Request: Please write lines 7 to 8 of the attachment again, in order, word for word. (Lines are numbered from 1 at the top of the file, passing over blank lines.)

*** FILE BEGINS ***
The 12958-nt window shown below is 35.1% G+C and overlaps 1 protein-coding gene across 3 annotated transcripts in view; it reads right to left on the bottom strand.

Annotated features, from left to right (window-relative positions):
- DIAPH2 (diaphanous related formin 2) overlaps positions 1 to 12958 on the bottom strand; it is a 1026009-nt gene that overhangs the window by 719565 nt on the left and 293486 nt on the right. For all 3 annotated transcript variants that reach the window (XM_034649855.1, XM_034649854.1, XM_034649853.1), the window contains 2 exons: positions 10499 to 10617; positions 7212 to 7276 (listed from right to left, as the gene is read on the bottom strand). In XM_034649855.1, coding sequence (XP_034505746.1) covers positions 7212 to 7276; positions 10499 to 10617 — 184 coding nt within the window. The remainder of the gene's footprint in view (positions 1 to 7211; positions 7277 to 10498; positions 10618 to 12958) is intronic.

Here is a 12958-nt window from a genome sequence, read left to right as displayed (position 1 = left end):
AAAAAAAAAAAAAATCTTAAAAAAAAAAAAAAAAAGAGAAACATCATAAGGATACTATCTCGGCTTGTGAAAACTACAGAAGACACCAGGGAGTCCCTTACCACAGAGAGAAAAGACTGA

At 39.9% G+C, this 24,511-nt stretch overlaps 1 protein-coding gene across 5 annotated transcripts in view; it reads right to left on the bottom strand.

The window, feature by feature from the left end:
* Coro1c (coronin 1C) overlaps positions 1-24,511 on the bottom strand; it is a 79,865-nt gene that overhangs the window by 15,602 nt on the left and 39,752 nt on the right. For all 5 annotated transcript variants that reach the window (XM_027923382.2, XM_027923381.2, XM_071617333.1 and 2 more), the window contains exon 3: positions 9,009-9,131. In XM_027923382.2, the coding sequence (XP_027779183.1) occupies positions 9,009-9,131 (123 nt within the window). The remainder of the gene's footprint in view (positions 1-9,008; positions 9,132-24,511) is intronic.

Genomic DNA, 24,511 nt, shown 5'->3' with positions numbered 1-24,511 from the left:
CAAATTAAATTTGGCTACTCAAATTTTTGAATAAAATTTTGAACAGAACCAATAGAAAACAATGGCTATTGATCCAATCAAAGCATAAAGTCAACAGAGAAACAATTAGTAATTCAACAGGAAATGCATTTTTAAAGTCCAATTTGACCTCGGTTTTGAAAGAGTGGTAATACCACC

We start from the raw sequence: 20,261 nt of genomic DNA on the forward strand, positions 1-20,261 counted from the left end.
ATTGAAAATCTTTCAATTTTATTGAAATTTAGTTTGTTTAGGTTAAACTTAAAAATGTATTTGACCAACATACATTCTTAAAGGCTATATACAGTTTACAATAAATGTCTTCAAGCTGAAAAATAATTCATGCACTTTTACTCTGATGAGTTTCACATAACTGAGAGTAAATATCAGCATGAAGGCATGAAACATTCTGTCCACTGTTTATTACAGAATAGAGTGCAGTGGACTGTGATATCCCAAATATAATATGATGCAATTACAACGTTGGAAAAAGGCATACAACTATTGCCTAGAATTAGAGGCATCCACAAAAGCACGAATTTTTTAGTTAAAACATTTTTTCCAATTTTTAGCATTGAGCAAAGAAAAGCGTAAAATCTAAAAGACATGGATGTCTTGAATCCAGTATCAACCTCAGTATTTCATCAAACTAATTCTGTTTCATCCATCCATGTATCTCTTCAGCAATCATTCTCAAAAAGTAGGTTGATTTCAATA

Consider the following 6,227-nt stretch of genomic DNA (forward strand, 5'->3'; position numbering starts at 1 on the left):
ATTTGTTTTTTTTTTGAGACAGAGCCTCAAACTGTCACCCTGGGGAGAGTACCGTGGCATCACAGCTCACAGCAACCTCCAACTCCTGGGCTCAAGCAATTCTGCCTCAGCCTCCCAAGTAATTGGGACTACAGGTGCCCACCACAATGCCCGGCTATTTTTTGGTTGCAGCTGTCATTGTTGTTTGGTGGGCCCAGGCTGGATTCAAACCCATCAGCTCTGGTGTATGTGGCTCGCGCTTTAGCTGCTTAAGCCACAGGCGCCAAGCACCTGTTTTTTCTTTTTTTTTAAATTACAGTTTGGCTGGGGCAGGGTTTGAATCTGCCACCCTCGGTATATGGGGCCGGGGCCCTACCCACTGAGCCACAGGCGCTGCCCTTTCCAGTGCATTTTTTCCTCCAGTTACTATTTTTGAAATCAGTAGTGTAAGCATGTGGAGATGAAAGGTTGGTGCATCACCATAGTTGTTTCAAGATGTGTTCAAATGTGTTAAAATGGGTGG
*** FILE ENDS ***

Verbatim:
The window, feature by feature from the left end:
* Coro1c (coronin 1C) overlaps positions 1-24,511 on the bottom strand; it is a 79,865-nt gene that overhangs the window by 15,602 nt on the left and 39,752 nt on the right. For all 5 annotated transcript variants that reach the window (XM_027923382.2, XM_027923381.2, XM_071617333.1 and 2 more), the window contains exon 3: positions 9,009-9,131. In XM_027923382.2, the coding sequence (XP_027779183.1) occupies positions 9,009-9,131 (123 nt within the window). The remainder of the gene's footprint in view (positions 1-9,008; positions 9,132-24,511) is intronic.